Some noteworthy features of the district, which includes 640 buildings between Brooklyn and Albany avenues, are the quaint one- or two-block stretches of Hampton, Revere and Virginia places. These blocks feature Colonial and Renaissance Revival homes, as well as a collection of two-family “Kinko” houses (shown above) built between 1907 and 1912. Designed by Mann & McNeille, every house includes two duplexes, each of which has its own front door, house number, stairway, porch and cellar.
The Crown Heights North Association and members of Community Board 8 were jubilant about the vote, which they’ll discuss at an upcoming town hall meeting. “I think it’s wonderful,” said CB 8 member Adelaide Miller, who’s lived on Virginia Place for 67 years. “I go into areas where they tore down beautiful churches and buildings, and I’m happy that won’t happen here.” (more…)
We’re excited to tell you that the Landmark Preservation Commission will vote Tuesday morning on whether or not to designate the proposed historic district Crown Heights North III. It has been in the works for years, and the hearing for calendaring the vote was held way back in 2011!
It looks like this will be a quickie vote. The agenda item on the LPC calendar allots 15 minutes. Also, the item did not go up on the LPC calendar until just a few days ago. We’re not sure what that all means, but we hope it’s good news for the preservationists and neighborhood residents who’ve worked so hard to make this happen. (more…)
The New York Landmarks Conservancy and Brooklyn Historical Society are hosting events and tours later this month to commemorate the 50th anniversary of the Landmarks Law. The law made possible the creation of the city’s first historic district, Brooklyn Heights, in 1965. (Above, row houses in the Heights.) On Monday, March 30, Gregg Pasquarelli, principal of SHoP Architects, will discuss the firm’s plan to transform the landmarked Domino Sugar Factory on the Williamsburg waterfront. Cathleen McGuigan, editor-in-chief of the Architectural Record, will interview Pasquarelli at the Brooklyn Historical Society at 6:30 pm. Tickets are $10.
The next day, the Landmarks Conservancy will host a series of free panels and tours at the Thurgood Marshall Courthouse in Foley Square, in Manhattan. There will be tours of the courthouse from 5 to 5:45 pm, followed by a panel discussion with Kent Barwick, former LPC Chair and President Emeritus of Municipal Art Society; Andrew Berman, Executive Director, Greenwich Village Society for Historic Preservation; Peg Breen, President, The New York Landmarks Conservancy; Paul Goldberger, Pulitzer Prize-winning architecture critic; Phillip Lopate, author and essayist; Gene A. Norman, former NYC LPC Chair and Principal of Architecture Plus!. See the full schedule for the events, which will happen Tuesday, March 31, from 5 to 8:30 pm at 40 Foley Square.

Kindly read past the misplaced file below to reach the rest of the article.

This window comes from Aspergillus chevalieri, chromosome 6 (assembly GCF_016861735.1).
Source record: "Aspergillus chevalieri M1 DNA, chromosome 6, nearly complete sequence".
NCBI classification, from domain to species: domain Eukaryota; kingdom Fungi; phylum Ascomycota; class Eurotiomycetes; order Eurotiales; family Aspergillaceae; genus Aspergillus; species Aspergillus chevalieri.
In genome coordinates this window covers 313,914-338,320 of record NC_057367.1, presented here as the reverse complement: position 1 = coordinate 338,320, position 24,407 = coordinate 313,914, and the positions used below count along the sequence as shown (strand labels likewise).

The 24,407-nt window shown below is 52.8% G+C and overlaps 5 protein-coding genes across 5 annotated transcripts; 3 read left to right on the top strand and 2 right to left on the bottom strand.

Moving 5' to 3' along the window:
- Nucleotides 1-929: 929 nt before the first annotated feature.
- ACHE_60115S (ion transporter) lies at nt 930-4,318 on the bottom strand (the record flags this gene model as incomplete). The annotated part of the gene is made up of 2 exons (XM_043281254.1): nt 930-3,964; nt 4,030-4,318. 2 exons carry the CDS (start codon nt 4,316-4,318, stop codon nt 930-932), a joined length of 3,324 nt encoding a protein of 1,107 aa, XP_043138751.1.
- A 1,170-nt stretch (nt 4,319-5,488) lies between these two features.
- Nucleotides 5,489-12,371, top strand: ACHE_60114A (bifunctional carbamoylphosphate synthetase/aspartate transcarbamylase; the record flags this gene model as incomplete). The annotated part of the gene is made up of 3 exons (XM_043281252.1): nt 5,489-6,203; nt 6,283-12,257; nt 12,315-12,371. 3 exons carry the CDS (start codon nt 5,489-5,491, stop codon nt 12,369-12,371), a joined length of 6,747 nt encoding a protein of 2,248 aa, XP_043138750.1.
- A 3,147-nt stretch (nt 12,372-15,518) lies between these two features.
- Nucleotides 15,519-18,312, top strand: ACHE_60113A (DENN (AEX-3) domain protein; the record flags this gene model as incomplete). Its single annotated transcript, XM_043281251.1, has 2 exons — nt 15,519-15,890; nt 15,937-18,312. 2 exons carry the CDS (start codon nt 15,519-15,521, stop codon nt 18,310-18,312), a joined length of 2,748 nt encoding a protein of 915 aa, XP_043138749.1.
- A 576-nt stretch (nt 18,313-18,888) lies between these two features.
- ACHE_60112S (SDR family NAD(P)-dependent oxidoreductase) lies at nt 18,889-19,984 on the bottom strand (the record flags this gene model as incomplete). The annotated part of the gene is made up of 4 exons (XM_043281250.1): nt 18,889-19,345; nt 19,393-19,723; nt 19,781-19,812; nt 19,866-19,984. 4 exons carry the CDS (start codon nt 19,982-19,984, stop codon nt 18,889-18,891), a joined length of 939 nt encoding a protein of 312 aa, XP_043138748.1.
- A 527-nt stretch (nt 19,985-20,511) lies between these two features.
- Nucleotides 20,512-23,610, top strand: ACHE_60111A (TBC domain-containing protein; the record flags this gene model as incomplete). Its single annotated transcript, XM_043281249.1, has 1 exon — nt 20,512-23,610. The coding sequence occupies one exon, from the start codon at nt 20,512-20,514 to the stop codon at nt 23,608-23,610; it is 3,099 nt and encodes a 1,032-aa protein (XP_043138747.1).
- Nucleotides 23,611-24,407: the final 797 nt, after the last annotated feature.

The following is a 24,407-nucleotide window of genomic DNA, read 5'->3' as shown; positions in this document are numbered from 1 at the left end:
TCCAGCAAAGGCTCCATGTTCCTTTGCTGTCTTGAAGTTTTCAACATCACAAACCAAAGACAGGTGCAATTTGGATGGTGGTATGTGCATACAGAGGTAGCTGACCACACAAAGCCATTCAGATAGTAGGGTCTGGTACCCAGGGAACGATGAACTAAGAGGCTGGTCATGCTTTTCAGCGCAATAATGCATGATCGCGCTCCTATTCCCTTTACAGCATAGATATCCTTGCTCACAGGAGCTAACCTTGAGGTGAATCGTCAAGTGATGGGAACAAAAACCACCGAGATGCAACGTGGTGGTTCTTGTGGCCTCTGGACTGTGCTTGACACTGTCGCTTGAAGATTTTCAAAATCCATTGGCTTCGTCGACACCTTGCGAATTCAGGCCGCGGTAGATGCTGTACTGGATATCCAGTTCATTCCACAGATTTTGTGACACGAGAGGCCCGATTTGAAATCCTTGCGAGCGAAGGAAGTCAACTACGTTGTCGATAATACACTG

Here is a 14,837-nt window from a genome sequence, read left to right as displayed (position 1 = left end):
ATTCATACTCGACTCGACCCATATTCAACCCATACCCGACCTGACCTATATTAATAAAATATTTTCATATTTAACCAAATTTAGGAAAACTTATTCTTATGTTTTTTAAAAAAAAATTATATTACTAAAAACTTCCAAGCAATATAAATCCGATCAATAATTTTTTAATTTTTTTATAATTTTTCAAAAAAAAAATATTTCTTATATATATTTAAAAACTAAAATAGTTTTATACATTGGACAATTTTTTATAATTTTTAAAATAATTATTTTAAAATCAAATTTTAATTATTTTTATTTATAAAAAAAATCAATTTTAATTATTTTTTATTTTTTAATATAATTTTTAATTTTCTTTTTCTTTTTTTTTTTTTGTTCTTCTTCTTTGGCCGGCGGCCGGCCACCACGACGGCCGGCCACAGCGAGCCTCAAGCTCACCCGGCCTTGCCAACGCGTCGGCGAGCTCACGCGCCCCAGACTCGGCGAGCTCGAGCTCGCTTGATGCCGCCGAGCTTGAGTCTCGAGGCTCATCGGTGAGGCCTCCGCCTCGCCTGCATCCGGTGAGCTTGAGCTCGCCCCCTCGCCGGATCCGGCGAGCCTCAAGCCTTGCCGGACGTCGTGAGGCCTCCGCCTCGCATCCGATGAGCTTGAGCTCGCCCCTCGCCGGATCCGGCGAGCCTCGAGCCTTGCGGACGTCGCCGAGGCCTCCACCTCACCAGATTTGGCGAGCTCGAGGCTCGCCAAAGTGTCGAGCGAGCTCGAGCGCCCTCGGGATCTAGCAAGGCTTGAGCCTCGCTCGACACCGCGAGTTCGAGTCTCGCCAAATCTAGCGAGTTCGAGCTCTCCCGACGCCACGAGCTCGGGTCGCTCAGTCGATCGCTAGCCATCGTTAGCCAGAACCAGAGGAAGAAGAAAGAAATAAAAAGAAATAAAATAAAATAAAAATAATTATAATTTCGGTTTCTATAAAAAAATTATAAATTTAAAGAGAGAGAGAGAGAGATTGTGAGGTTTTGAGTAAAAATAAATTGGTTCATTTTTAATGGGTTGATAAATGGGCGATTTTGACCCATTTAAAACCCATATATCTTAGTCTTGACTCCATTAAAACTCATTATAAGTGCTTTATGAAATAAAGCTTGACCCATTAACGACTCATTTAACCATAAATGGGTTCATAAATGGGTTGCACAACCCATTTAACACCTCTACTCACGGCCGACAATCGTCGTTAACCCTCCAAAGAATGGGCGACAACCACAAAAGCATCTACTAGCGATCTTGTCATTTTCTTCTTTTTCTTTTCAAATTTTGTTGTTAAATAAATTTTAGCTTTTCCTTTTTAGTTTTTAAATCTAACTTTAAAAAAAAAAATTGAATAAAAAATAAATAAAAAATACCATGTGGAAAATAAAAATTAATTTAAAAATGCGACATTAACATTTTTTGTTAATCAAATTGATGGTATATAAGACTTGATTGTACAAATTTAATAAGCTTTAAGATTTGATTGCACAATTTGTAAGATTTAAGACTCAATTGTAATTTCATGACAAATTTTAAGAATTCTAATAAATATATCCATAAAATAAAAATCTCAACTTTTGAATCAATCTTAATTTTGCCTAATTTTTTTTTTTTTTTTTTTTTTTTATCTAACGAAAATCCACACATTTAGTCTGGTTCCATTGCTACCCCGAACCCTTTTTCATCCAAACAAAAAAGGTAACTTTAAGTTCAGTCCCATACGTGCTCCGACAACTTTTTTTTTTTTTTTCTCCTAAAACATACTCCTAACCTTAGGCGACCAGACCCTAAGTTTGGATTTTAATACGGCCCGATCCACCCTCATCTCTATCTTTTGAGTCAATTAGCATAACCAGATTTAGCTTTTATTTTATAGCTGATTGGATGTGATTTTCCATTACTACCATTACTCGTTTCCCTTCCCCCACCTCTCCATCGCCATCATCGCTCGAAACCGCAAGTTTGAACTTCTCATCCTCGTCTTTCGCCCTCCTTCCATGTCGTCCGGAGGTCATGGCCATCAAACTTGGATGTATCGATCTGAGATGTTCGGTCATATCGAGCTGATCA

Marketing has started to fill the retail space at a landmarked building in Stuy Heights that upset neighbors in July when the new owners stucco’d the turret in violation of the landmark rules. If you check out the brochure for the store space, you will see an attractive architectural rendering, above, that shows what the building at 302 Stuyvesant Avenue would look like if restored per the LPC guidelines.
We reached out to a few locals to ask them what they would like to see come into the space. Here are a few comments we received:
*A bed and breakfast with a good bakery with great whole wheat and that fennel raisin one by Amy’s bread and Eli Zabar’s bread and Maison Kayser baguettes. Like a Union Market?
*I would like to see a place for coffee and pastries, especially on a snowy, cold day. But I would be happy for a sandwich shop.
*Doggie daycare! But I’m biased haha .
*FRESH BAGELS a la Bergen Bagels.
*Art gallery and performance space that supports local artists and a yoga/dance studio.
The “prime” retail space at the corner of “iconic” Stuyvesant Avenue and Hancock Street is 2,000 square feet (plus a basement of equal size), according to the brochure. The store space has 14-foot ceilings and can be divided into two spaces if desired. Forest Park Properties is handling the leasing.
According to the law, no tenants can move in until the landmark violations are corrected. Right now the building has a stop work order. We reached out to one of the co-owners for comment, but did not hear back, and the agent declined to comment, so we don’t know what they are planning. But we are hopeful the start of this search for a retail tenant means the owner is busy working to restore the building. Click through to see more photos.
What do you think of the rendering and what would you like to see at this corner?
The 19th century former police station at 4302 4th Avenue in Sunset Park has been flipped and is now on the market for $6,000,000, according to a story in DNAinfo. The crumbling Romanesque Revival style building on the corner of 43rd Street has been decaying for years, despite its landmark status, and the LPC issued a “failure to maintain the building,” otherwise known as “demo by neglect” to the longtime owner, the Brooklyn Chinese-American Association.
That group is still listed as the owner on public records, but TerraCRG, which is marketing the property, and a spokeswoman for the LPC told DNAinfo the site had recently sold.
The property is being marketed as a potential conversion to apartments. It consists of a two-story building with 5,952 square feet and a three-story building of 14,040 square feet. They require a gut renovation as well as exterior restoration, according to the story. The property also has 14,567 square feet of air rights.
We hope this is the start of better days for this corner.